Totems for Defence and Illustration of Taboo: Sites of Petrarchism in Renaissance Europe
Bernardo Lecture Series, No. 8
Argues that critical comments appended to early printed editions of Petrarch’s Rime sparse inflected the reception and understanding of Petrarch’s vernacular poetry in Renaissance Europe.
Totems for Defense and Illustration of Taboo: Sites of Petrarchism in Renaissance Europe is the eighth in a series of publications occasioned by the annual Bernardo Lecture at the Center for Medieval and Early Renaissance Studies (CEMERS) at Binghamton University. This series offers public lectures which have been given by distinguished medieval and Renaissance scholars on topics and figures representative of these two important historical, religious, and intellectual periods.
Critical comments appended to early printed editions of Petrarch's Rime sparse, Kennedy argues, inflected the reception and understanding of Petrarch's vernacular poetry in Renaissance Europe. Through their critical intervention one particular focus of the poetry—the author's expression of his specifically Italian social, cultural, and political identity—came to acquire a protonationalist value for his later readership. Consequently the Petrarchan sonnet, the most widespread vernacular literacy mode in elite circles of sixteenth century Europe, became a site for early expressions of national sentiment and convictions about the formation of national cultures. This paper explores how Du Bellay and the Pleiade poets in France, and Philip Sindey and his niece Mary Wroth in England expressed conflicts between their wishes to project a broad vision of emergent national identities on the one hand and their compulsions to protect the specific interests of their own social classes on the other.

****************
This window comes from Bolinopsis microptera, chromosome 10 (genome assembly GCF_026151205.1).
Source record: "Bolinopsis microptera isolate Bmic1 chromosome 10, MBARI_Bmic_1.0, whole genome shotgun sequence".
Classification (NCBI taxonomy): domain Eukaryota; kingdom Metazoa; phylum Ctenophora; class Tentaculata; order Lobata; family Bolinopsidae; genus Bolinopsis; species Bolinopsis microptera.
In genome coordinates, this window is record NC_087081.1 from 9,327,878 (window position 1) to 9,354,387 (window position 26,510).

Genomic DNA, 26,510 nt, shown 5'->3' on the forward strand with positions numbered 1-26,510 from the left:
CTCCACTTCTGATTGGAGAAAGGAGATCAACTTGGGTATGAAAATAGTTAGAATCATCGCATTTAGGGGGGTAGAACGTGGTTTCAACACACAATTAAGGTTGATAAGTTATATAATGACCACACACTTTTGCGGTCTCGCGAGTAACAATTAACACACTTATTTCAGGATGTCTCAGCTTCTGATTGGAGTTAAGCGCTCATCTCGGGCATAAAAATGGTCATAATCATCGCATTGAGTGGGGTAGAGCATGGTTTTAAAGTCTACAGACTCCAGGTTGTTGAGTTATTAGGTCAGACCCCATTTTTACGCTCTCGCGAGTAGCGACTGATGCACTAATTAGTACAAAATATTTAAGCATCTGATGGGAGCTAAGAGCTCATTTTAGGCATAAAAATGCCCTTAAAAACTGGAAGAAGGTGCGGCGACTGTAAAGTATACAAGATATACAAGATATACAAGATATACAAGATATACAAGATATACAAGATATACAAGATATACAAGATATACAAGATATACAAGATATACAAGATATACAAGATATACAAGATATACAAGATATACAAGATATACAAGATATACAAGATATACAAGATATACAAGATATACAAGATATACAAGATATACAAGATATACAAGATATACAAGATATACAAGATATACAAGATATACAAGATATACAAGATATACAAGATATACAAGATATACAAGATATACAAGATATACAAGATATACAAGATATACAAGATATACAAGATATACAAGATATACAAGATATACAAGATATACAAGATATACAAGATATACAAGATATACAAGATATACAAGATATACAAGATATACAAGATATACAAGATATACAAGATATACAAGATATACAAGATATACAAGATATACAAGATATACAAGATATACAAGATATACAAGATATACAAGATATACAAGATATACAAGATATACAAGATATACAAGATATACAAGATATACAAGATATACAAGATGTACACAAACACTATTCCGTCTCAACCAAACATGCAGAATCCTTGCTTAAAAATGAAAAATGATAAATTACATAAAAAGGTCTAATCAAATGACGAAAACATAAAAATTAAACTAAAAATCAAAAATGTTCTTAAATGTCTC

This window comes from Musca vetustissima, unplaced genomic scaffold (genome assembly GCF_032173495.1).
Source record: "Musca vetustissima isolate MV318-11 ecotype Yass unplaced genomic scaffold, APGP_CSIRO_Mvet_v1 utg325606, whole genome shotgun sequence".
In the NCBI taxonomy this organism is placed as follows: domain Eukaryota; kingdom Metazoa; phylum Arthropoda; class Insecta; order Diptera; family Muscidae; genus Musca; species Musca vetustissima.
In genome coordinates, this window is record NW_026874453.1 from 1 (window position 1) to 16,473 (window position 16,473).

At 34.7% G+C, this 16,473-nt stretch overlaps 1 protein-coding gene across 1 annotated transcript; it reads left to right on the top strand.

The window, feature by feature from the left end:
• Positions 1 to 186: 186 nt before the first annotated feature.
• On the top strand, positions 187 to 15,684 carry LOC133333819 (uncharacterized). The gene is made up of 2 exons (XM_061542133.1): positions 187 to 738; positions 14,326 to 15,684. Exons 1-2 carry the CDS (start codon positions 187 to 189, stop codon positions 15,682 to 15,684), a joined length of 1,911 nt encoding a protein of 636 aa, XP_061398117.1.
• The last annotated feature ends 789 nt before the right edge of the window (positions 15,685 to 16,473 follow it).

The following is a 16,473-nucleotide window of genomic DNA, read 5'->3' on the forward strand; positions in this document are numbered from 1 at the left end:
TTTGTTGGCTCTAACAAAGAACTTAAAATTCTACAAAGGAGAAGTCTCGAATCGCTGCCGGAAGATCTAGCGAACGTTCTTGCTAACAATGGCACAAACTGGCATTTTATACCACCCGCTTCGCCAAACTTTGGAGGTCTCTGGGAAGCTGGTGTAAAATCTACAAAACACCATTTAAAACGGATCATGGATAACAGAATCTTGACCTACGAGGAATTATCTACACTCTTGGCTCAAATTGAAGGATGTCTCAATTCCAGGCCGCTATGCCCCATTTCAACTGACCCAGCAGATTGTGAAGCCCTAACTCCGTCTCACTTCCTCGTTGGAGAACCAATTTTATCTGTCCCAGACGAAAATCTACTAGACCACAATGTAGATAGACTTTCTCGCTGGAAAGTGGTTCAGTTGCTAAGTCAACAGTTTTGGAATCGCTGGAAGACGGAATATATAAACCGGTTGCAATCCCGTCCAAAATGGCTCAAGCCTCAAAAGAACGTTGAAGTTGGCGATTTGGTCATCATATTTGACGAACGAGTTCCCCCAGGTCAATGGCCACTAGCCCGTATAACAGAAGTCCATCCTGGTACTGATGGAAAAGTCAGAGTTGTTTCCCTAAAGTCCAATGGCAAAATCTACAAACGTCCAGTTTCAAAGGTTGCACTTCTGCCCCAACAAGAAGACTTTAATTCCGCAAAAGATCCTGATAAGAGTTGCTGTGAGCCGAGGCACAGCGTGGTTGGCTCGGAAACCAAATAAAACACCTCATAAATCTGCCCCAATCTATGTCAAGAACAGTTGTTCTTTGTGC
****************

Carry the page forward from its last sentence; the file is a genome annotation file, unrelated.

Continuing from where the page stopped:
William J. Kennedy is Professor of Comparative Literature at Cornell University. He has focused his scholarly research on the literature of Western Europe from Dante to Milton. His current interest is to pursue critical commentaries in early printed editions of classical and Renaissance texts as guides to the impact of their authors upon early modern Europe. His previous works include, Rhetorical Norms in Renaissance Literature; Jacopo Sannazaro and the Uses of Pastoral; and Authorizing Petrarch.